What Is Accreditation?
Accreditation is a process by which educational programs or institutions are reviewed to determine if they meet certain standards of quality. Accredited status is not permanent; it has to be renewed through periodic review.
Academic accreditation is voluntary and decentralized; it is carried out by many non-governmental, non-profit organizations. Academic accreditation typically involves an external quality review by a team of professional experts from academe or industry who volunteer to contribute their professional knowledge and experience to quality assurance and improvements for education.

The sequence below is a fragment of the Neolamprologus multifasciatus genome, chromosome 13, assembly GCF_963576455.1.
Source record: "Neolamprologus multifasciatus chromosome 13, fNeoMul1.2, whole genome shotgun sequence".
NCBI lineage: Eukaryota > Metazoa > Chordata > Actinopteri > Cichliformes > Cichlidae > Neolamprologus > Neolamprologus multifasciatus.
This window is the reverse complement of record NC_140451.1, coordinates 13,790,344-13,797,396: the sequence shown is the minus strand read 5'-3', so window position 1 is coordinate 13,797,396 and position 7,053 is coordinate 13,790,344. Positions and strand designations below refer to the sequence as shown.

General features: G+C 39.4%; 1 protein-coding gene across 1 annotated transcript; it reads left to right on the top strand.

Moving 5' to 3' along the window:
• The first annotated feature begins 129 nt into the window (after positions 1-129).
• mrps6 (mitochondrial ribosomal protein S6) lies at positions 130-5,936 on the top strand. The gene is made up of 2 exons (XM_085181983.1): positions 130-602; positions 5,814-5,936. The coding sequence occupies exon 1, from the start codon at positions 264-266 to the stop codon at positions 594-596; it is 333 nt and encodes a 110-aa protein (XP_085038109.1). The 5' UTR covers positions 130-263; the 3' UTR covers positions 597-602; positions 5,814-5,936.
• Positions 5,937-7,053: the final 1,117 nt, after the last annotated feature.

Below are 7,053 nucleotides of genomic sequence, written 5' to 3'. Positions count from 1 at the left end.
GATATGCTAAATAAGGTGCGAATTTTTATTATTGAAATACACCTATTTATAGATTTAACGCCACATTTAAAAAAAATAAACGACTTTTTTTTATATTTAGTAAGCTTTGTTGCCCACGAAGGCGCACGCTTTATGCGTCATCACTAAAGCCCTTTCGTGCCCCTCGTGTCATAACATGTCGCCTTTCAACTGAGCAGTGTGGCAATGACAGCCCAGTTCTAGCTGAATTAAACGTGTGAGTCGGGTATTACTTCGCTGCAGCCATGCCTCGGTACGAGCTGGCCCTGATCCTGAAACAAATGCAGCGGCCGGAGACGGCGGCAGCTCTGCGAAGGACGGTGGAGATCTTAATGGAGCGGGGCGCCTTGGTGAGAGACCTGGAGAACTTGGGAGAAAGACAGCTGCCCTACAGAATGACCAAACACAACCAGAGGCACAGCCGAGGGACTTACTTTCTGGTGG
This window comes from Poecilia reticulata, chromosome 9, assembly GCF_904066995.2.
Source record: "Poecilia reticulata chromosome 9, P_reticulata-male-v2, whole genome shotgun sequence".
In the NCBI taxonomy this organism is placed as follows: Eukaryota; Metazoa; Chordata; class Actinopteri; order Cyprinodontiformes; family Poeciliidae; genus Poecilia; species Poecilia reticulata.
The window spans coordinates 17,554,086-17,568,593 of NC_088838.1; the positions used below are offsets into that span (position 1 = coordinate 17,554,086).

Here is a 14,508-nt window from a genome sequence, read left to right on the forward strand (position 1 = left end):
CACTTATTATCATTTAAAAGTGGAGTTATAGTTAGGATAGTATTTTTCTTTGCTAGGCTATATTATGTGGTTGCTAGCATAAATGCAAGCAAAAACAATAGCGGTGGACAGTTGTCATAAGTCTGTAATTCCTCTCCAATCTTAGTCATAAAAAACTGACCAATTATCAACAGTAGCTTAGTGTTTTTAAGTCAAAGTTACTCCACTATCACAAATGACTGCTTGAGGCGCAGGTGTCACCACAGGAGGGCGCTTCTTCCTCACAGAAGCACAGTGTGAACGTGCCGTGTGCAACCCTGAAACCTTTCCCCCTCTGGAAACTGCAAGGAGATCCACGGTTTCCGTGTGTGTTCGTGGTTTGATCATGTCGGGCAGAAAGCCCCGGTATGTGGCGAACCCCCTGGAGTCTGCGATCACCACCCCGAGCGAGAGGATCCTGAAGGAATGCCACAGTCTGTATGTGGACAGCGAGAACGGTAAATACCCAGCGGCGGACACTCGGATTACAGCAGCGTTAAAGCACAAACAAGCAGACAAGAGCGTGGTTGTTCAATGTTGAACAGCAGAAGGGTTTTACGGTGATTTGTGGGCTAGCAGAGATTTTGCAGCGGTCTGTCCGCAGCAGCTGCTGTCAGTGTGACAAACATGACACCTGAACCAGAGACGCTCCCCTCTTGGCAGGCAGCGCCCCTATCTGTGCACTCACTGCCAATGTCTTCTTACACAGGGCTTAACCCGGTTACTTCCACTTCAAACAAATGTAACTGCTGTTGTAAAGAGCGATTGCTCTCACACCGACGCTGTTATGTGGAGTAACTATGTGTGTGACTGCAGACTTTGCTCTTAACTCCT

What Is CIPS Accreditation?
CIPS accreditation is not a ranking system; rather, it is a form of quality assurance, declaring to the professional community and to the world at large, that a program meets the quality standards set by the profession.
CIPS accreditation applies to programs only, not degrees, departments, colleges, institutions, or individuals.
How Does a Program Achieve CIPS Accreditation?
A program achieves CIPS accreditation when it complies with the criteria, policies, and procedures upon which a CIPS review is based. The CIPS accreditation review process typically takes 12 months to complete, starting with a program's formal request for a CIPS review.
Please see Accreditation: Step-by-Step for detailed information about the CIPS accreditation process.
Please contact the Accreditation Secretariat.